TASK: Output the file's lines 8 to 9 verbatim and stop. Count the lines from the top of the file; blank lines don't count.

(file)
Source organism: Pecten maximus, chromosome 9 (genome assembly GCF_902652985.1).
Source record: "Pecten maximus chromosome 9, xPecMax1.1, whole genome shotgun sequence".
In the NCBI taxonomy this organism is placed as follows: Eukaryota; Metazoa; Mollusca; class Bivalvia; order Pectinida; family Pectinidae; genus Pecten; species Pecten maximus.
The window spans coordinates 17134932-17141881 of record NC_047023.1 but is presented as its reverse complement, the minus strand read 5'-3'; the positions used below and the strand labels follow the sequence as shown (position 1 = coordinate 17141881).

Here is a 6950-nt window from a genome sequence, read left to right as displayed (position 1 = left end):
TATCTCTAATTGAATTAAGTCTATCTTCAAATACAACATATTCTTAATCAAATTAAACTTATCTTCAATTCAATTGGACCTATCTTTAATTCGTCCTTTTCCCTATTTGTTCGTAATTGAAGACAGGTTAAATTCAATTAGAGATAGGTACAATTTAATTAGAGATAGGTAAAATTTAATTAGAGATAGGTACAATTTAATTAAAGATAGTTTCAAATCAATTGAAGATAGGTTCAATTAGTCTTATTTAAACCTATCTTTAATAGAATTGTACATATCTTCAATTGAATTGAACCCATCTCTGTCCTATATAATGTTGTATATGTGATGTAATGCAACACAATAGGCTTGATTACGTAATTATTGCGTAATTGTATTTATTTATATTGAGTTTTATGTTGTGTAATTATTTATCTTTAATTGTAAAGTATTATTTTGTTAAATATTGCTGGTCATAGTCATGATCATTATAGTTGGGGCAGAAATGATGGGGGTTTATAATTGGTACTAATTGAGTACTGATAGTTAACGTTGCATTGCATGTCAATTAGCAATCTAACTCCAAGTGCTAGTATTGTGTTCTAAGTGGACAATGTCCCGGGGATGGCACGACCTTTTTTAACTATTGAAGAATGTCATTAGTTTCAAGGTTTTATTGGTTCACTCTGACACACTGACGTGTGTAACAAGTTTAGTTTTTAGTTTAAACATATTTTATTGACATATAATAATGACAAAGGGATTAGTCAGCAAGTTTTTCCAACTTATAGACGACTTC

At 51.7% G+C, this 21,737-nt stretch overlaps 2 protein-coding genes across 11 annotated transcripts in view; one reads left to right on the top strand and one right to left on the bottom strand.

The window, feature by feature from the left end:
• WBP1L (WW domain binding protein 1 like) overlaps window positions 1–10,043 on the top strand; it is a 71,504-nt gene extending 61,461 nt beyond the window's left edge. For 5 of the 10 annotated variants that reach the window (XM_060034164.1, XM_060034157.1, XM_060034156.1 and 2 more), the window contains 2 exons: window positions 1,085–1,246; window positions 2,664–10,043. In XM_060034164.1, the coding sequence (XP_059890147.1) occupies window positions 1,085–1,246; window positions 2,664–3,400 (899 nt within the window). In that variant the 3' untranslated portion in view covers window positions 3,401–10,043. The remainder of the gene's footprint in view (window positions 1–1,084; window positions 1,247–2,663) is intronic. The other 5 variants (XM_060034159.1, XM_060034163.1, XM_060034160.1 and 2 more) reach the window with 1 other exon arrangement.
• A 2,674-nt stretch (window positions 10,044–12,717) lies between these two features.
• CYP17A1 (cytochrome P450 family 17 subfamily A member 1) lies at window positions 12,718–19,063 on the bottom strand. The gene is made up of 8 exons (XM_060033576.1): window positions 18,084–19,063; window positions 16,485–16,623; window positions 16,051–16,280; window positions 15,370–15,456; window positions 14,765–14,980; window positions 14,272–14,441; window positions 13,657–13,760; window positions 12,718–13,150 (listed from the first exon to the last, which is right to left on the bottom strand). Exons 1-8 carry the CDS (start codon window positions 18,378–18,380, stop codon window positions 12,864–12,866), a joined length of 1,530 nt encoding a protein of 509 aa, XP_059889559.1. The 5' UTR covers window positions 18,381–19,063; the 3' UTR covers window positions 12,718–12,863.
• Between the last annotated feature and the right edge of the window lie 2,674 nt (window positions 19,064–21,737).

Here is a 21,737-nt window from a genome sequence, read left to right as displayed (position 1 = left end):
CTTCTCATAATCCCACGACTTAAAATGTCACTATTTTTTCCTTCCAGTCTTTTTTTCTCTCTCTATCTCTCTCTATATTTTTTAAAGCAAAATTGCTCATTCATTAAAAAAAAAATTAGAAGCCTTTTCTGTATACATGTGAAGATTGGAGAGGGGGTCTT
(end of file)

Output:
The window, feature by feature from the left end:
• WBP1L (WW domain binding protein 1 like) overlaps window positions 1–10,043 on the top strand; it is a 71,504-nt gene extending 61,461 nt beyond the window's left edge. For 5 of the 10 annotated variants that reach the window (XM_060034164.1, XM_060034157.1, XM_060034156.1 and 2 more), the window contains 2 exons: window positions 1,085–1,246; window positions 2,664–10,043. In XM_060034164.1, the coding sequence (XP_059890147.1) occupies window positions 1,085–1,246; window positions 2,664–3,400 (899 nt within the window). In that variant the 3' untranslated portion in view covers window positions 3,401–10,043. The remainder of the gene's footprint in view (window positions 1–1,084; window positions 1,247–2,663) is intronic. The other 5 variants (XM_060034159.1, XM_060034163.1, XM_060034160.1 and 2 more) reach the window with 1 other exon arrangement.